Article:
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Just because you can do, doesn’t mean you can teach. I am actually worse at teaching the things which come naturally to me as I can’t tell you why, the steps to or how I have done what I have done.. as I’ve just done it and found it easy. So I don’t blame some of them on that front, no excuse for just being a d*ck though
 
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That is quite shocking. A friend went to her clinic yesterday so I will ask her how she found it.

A few years ago I 'won' a few lessons with big names. It was on charity auctions and I figured it was the only was I could do anything horsey through the business.

I had a private jump lesson with Trevor Breen. Very good. He was lovely, as was his wife. I also had a private lesson with Christopher Burton. That was great too. He was really helpful and got my cob and us jumping a 1.15 fence at the end of a grid. Never been so happy! I have also done a few Chris Burton clinics and found him very good in those too.
I also did a Gemma Tattersal clinic which was good but a bit too much 'make him go' for my sensitive young horse. Not awful by any means but I think we were a bit green for it at the time.

For a while I was very into going to clinics with the big names, have done some others but can't remember who. But I now realise I get more out of my trusted trainers with a few different clinics from time to time.
I'll be interested to hear what your friend thought and if anything inappropriate was said in her session.
 

twobearsarthur

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Years ago I dragged my extremely non horsey husband to a Jeanette Brakewell clinic. Afterwards he decided to go ask for her autograph, ending up drinking champagne with her and talking about retraining racehorses she indulged him and he dined out on the story in our “horsey circles” for years after. The tale always began “That sounds like the time Jeanette… you know Jeanette Brakewell and I were discussing retraining racehorses over champagne” She has more patience than I do put it that way lol
 

twobearsarthur

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Many of you won't agree but the word used is in my daily vocabulary and I say it with no Malice, I bet it's the same with her
Would you use the N word or homophobic slurs? That’s how bad that word is. Just because you don’t mean any malice doesn’t mean it isn’t extraordinarily offensive and to be honest that isn’t an excuse for using such a derogatory hateful word in any context.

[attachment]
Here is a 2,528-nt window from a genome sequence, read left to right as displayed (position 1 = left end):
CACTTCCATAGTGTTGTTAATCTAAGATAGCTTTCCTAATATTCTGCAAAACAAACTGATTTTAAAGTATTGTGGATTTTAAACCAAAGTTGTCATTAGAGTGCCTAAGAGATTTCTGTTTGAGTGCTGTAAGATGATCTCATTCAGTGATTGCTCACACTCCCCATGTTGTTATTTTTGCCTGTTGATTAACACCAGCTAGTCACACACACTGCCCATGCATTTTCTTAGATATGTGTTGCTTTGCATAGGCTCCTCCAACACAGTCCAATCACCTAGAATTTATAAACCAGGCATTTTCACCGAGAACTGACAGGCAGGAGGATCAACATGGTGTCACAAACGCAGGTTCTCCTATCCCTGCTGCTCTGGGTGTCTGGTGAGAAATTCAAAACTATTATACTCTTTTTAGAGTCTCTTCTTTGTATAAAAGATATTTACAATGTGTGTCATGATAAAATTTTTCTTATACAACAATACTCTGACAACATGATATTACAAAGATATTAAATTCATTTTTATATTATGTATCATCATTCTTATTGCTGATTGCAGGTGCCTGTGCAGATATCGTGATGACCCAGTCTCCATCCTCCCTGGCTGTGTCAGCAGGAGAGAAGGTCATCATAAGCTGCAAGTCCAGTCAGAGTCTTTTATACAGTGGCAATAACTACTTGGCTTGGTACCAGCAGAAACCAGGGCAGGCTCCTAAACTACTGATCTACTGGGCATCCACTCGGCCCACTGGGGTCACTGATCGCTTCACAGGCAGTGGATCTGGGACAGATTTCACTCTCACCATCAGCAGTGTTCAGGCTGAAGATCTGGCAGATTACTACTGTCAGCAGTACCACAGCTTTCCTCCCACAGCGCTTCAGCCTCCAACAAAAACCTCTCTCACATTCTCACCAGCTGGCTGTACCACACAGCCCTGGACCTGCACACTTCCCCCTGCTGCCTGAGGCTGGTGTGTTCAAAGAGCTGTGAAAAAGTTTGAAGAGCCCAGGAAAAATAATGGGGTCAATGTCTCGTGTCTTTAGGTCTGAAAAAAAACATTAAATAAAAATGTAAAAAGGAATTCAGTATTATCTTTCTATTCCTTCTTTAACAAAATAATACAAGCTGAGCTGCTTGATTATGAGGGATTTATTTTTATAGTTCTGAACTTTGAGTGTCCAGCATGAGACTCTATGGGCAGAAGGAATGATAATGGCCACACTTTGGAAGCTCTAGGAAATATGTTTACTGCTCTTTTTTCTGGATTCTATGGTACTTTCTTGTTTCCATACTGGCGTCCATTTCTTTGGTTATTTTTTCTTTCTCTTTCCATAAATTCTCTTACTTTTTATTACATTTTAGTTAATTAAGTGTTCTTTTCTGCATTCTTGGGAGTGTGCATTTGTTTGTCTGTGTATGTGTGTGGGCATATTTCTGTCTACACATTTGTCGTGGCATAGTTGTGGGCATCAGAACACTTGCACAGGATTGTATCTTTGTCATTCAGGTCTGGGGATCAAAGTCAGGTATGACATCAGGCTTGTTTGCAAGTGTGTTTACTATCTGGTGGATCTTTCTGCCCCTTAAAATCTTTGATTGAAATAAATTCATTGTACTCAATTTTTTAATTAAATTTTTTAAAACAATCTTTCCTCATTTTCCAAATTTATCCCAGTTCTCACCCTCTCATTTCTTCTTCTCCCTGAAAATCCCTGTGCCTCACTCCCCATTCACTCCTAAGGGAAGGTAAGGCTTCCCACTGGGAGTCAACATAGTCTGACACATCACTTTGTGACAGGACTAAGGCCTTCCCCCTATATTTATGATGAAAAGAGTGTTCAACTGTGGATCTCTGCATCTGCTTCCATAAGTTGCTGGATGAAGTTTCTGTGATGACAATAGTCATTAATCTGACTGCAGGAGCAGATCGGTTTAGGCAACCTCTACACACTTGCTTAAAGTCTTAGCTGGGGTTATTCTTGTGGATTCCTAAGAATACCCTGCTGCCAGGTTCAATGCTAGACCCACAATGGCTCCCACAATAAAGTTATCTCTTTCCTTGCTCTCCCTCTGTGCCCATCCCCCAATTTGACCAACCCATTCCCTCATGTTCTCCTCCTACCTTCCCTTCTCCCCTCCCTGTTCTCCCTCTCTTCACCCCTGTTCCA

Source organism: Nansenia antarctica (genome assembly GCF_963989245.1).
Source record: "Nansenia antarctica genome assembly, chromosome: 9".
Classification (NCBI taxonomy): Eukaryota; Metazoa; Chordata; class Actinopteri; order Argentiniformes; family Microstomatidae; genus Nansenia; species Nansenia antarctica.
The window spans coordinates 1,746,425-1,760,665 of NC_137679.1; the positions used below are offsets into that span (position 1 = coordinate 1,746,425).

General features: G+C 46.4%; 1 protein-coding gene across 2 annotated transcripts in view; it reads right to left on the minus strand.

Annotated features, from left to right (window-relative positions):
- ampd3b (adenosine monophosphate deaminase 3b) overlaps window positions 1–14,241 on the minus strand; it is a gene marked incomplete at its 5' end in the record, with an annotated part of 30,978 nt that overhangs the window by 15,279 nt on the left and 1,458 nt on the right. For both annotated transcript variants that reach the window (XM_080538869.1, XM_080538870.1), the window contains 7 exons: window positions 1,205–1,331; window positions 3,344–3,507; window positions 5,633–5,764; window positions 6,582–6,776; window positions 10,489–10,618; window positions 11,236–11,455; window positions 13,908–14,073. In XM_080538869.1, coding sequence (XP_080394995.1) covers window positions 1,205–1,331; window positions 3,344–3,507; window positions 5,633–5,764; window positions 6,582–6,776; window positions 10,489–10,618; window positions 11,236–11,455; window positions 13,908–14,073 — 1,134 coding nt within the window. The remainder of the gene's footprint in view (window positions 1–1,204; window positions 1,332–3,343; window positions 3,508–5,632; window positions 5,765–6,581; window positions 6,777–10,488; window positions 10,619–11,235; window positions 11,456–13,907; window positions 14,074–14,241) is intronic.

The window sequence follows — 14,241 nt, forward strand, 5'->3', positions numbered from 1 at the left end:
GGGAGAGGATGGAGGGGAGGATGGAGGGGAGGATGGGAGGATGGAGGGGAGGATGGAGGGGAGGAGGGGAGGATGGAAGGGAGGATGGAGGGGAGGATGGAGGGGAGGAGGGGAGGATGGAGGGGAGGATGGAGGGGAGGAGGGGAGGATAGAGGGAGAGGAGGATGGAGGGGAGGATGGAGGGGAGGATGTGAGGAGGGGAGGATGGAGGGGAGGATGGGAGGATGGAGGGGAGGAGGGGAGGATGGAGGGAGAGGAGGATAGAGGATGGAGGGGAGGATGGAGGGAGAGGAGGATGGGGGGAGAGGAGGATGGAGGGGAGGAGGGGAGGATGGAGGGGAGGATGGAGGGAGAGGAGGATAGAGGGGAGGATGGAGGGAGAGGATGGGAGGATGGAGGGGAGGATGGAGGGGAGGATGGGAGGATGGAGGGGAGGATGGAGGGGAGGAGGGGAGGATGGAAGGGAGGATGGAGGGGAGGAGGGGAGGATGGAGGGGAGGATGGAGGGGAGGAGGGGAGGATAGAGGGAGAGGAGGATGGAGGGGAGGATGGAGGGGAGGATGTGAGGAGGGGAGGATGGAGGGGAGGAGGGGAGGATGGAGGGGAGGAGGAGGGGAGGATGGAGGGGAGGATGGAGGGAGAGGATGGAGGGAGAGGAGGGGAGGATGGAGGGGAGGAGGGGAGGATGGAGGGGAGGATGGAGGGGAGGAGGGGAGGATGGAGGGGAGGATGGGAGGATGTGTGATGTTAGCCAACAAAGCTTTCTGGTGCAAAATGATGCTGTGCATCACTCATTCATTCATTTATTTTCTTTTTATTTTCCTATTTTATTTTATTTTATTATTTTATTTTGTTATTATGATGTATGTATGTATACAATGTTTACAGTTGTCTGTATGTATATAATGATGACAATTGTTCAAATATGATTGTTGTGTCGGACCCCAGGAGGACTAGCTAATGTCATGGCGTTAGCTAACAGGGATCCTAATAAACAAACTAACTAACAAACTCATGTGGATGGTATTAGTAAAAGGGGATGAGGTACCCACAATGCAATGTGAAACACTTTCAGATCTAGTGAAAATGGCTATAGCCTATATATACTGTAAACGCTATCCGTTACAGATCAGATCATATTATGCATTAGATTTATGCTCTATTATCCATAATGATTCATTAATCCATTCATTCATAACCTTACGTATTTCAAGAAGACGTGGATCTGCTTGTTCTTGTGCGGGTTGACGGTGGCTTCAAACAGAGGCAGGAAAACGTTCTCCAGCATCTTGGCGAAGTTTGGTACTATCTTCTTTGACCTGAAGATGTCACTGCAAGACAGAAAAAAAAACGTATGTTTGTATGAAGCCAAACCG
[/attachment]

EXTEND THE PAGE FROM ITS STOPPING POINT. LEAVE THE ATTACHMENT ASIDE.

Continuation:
ycbm

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Not at all surprised, Tim Stockdale was the worst of the bunch, Ellen Whittaker a waste of money. The only one how was remotely helpful was Geoff Billington

Tim Stockdale was absolutely lovely and gave me an hour of his time and a complete tour of his yard for free when I took a horse to him to assess for top level competition. Geoff Billington was really funny and fun and useful to train with, but he was also the one who was rude about one of the riders that I mentioned above. The worst lessons I ever had from a top rider were with xxxxxx edited as I see he is still teaching - an old time Olympic rider who I had really respected.
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Would you use the N word or homophobic slurs? That’s how bad that word is. Just because you don’t mean any malice doesn’t mean it isn’t extraordinarily offensive and to be honest that isn’t an excuse for using such a derogatory hateful word in any context.
I'm gay so no and am not easily offended so couldn't care less with tbh. Most gay people will use what others think of as offensive words to describe each other same as people of colour. 95% of people on here are way to sensitive
 
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Would you use the N word or homophobic slurs? That’s how bad that word is. Just because you don’t mean any malice doesn’t mean it isn’t extraordinarily offensive and to be honest that isn’t an excuse for using such a derogatory hateful word in any context.
🤣🤣🤣🤣🤣🤣🤣🤣🤣🤣🤣🤣🤣🤣🤣🤣🤣🤣🤣🤣🤣🤣🤣🤣🤣🤣🤣🤣🤣🤣🤣🤣
 

ycbm

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I'm gay so no and am not easily offended so couldn't care less with tbh. Most gay people will use what others think of as offensive words to describe each other same as people of colour. 95% of people on here are way to sensitive
That comparison would only apply if you yourself had cerebral palsy and were talking about yourself or others with cerebral palsy who you knew would not be offended.

It is simply not an acceptable term for anyone else to use.

I agree with you that people are often too sensitive, but this isn't one of those times.